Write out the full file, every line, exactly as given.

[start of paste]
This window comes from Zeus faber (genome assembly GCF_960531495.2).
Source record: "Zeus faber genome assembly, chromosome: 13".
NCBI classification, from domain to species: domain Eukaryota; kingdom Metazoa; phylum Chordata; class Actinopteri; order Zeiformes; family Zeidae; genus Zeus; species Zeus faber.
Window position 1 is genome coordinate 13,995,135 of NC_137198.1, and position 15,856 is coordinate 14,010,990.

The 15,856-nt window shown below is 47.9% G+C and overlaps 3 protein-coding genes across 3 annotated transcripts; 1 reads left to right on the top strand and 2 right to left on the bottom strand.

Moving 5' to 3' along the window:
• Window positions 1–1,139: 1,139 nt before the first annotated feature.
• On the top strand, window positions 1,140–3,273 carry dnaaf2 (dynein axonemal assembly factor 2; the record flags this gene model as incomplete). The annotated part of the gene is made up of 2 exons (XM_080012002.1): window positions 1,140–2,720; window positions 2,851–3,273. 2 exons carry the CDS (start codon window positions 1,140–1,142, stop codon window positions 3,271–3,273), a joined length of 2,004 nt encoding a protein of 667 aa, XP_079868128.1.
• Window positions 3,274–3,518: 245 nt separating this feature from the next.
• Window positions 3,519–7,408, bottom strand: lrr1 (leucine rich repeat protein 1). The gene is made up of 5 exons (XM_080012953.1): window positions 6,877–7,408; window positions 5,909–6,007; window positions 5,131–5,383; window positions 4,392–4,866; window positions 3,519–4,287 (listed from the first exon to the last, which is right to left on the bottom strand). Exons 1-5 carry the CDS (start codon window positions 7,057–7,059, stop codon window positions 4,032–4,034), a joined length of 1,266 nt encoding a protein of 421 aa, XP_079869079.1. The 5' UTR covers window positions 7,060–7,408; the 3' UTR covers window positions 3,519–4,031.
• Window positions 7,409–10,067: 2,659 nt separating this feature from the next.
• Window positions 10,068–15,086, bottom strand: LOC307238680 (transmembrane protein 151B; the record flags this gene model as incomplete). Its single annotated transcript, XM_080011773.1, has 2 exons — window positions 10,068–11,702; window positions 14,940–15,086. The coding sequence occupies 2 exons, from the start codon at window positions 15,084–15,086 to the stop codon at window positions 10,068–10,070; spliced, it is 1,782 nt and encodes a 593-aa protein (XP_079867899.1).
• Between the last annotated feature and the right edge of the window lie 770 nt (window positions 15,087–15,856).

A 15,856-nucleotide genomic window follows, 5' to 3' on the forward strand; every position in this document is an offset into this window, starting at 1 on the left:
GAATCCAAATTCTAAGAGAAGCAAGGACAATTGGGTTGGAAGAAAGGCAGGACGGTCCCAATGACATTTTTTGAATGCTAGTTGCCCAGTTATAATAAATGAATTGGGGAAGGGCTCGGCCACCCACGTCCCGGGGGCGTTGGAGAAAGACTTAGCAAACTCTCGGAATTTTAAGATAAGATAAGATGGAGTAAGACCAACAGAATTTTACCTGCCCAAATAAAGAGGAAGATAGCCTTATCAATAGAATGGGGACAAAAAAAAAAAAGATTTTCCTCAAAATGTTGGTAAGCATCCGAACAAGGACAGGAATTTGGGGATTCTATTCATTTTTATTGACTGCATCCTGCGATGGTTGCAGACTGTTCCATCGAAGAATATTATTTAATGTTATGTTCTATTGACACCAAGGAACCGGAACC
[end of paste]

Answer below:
This window comes from Zeus faber (genome assembly GCF_960531495.2).
Source record: "Zeus faber genome assembly, chromosome: 13".
NCBI classification, from domain to species: domain Eukaryota; kingdom Metazoa; phylum Chordata; class Actinopteri; order Zeiformes; family Zeidae; genus Zeus; species Zeus faber.
Window position 1 is genome coordinate 13,995,135 of NC_137198.1, and position 15,856 is coordinate 14,010,990.

The 15,856-nt window shown below is 47.9% G+C and overlaps 3 protein-coding genes across 3 annotated transcripts; 1 reads left to right on the top strand and 2 right to left on the bottom strand.

Moving 5' to 3' along the window:
• Window positions 1–1,139: 1,139 nt before the first annotated feature.
• On the top strand, window positions 1,140–3,273 carry dnaaf2 (dynein axonemal assembly factor 2; the record flags this gene model as incomplete). The annotated part of the gene is made up of 2 exons (XM_080012002.1): window positions 1,140–2,720; window positions 2,851–3,273. 2 exons carry the CDS (start codon window positions 1,140–1,142, stop codon window positions 3,271–3,273), a joined length of 2,004 nt encoding a protein of 667 aa, XP_079868128.1.
• Window positions 3,274–3,518: 245 nt separating this feature from the next.
• Window positions 3,519–7,408, bottom strand: lrr1 (leucine rich repeat protein 1). The gene is made up of 5 exons (XM_080012953.1): window positions 6,877–7,408; window positions 5,909–6,007; window positions 5,131–5,383; window positions 4,392–4,866; window positions 3,519–4,287 (listed from the first exon to the last, which is right to left on the bottom strand). Exons 1-5 carry the CDS (start codon window positions 7,057–7,059, stop codon window positions 4,032–4,034), a joined length of 1,266 nt encoding a protein of 421 aa, XP_079869079.1. The 5' UTR covers window positions 7,060–7,408; the 3' UTR covers window positions 3,519–4,031.
• Window positions 7,409–10,067: 2,659 nt separating this feature from the next.
• Window positions 10,068–15,086, bottom strand: LOC307238680 (transmembrane protein 151B; the record flags this gene model as incomplete). Its single annotated transcript, XM_080011773.1, has 2 exons — window positions 10,068–11,702; window positions 14,940–15,086. The coding sequence occupies 2 exons, from the start codon at window positions 15,084–15,086 to the stop codon at window positions 10,068–10,070; spliced, it is 1,782 nt and encodes a 593-aa protein (XP_079867899.1).
• Between the last annotated feature and the right edge of the window lie 770 nt (window positions 15,087–15,856).

A 15,856-nucleotide genomic window follows, 5' to 3' on the forward strand; every position in this document is an offset into this window, starting at 1 on the left:
GAATCCAAATTCTAAGAGAAGCAAGGACAATTGGGTTGGAAGAAAGGCAGGACGGTCCCAATGACATTTTTTGAATGCTAGTTGCCCAGTTATAATAAATGAATTGGGGAAGGGCTCGGCCACCCACGTCCCGGGGGCGTTGGAGAAAGACTTAGCAAACTCTCGGAATTTTAAGATAAGATAAGATGGAGTAAGACCAACAGAATTTTACCTGCCCAAATAAAGAGGAAGATAGCCTTATCAATAGAATGGGGACAAAAAAAAAAAAGATTTTCCTCAAAATGTTGGTAAGCATCCGAACAAGGACAGGAATTTGGGGATTCTATTCATTTTTATTGACTGCATCCTGCGATGGTTGCAGACTGTTCCATCGAAGAATATTATTTAATGTTATGTTCTATTGACACCAAGGAACCGGAACC